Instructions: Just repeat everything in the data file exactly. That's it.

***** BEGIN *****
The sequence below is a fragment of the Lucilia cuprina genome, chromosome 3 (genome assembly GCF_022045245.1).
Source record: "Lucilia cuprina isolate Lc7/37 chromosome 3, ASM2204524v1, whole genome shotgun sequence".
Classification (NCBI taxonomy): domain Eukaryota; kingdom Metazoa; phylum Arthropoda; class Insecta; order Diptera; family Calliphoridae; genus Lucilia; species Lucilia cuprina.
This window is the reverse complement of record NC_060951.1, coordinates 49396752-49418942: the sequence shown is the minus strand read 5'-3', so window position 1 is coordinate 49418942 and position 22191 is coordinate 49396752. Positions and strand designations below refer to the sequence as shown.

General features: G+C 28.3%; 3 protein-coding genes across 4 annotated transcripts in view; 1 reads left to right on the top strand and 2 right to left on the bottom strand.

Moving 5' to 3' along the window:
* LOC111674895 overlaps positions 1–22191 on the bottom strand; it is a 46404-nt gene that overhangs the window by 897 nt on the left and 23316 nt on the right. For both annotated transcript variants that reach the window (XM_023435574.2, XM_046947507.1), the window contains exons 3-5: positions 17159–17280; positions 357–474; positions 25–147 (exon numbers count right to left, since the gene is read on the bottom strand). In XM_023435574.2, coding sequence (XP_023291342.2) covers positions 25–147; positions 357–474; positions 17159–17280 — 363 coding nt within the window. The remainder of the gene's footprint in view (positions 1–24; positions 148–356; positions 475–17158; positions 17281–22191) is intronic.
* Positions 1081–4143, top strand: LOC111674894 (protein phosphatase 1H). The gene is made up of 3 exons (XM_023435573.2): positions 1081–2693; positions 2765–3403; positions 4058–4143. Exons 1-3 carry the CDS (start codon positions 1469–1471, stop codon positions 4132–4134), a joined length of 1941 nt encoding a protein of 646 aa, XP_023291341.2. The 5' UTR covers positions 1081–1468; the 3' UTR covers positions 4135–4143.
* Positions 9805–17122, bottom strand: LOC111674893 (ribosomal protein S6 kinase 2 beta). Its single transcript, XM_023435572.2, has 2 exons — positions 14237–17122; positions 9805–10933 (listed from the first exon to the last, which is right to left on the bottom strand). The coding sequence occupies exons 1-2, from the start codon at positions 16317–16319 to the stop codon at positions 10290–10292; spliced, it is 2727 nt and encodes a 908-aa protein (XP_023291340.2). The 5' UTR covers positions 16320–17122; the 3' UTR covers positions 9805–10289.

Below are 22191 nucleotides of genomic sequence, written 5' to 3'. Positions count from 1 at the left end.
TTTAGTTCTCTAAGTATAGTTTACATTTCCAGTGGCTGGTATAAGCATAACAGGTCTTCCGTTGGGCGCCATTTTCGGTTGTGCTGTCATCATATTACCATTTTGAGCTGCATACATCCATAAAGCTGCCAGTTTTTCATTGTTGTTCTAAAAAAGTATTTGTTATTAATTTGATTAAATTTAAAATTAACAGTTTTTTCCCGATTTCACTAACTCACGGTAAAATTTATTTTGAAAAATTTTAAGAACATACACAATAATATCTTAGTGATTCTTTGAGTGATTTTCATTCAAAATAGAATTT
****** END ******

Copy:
The sequence below is a fragment of the Lucilia cuprina genome, chromosome 3 (genome assembly GCF_022045245.1).
Source record: "Lucilia cuprina isolate Lc7/37 chromosome 3, ASM2204524v1, whole genome shotgun sequence".
Classification (NCBI taxonomy): domain Eukaryota; kingdom Metazoa; phylum Arthropoda; class Insecta; order Diptera; family Calliphoridae; genus Lucilia; species Lucilia cuprina.
This window is the reverse complement of record NC_060951.1, coordinates 49396752-49418942: the sequence shown is the minus strand read 5'-3', so window position 1 is coordinate 49418942 and position 22191 is coordinate 49396752. Positions and strand designations below refer to the sequence as shown.

General features: G+C 28.3%; 3 protein-coding genes across 4 annotated transcripts in view; 1 reads left to right on the top strand and 2 right to left on the bottom strand.

Moving 5' to 3' along the window:
* LOC111674895 overlaps positions 1–22191 on the bottom strand; it is a 46404-nt gene that overhangs the window by 897 nt on the left and 23316 nt on the right. For both annotated transcript variants that reach the window (XM_023435574.2, XM_046947507.1), the window contains exons 3-5: positions 17159–17280; positions 357–474; positions 25–147 (exon numbers count right to left, since the gene is read on the bottom strand). In XM_023435574.2, coding sequence (XP_023291342.2) covers positions 25–147; positions 357–474; positions 17159–17280 — 363 coding nt within the window. The remainder of the gene's footprint in view (positions 1–24; positions 148–356; positions 475–17158; positions 17281–22191) is intronic.
* Positions 1081–4143, top strand: LOC111674894 (protein phosphatase 1H). The gene is made up of 3 exons (XM_023435573.2): positions 1081–2693; positions 2765–3403; positions 4058–4143. Exons 1-3 carry the CDS (start codon positions 1469–1471, stop codon positions 4132–4134), a joined length of 1941 nt encoding a protein of 646 aa, XP_023291341.2. The 5' UTR covers positions 1081–1468; the 3' UTR covers positions 4135–4143.
* Positions 9805–17122, bottom strand: LOC111674893 (ribosomal protein S6 kinase 2 beta). Its single transcript, XM_023435572.2, has 2 exons — positions 14237–17122; positions 9805–10933 (listed from the first exon to the last, which is right to left on the bottom strand). The coding sequence occupies exons 1-2, from the start codon at positions 16317–16319 to the stop codon at positions 10290–10292; spliced, it is 2727 nt and encodes a 908-aa protein (XP_023291340.2). The 5' UTR covers positions 16320–17122; the 3' UTR covers positions 9805–10289.

Below are 22191 nucleotides of genomic sequence, written 5' to 3'. Positions count from 1 at the left end.
TTTAGTTCTCTAAGTATAGTTTACATTTCCAGTGGCTGGTATAAGCATAACAGGTCTTCCGTTGGGCGCCATTTTCGGTTGTGCTGTCATCATATTACCATTTTGAGCTGCATACATCCATAAAGCTGCCAGTTTTTCATTGTTGTTCTAAAAAAGTATTTGTTATTAATTTGATTAAATTTAAAATTAACAGTTTTTTCCCGATTTCACTAACTCACGGTAAAATTTATTTTGAAAAATTTTAAGAACATACACAATAATATCTTAGTGATTCTTTGAGTGATTTTCATTCAAAATAGAATTT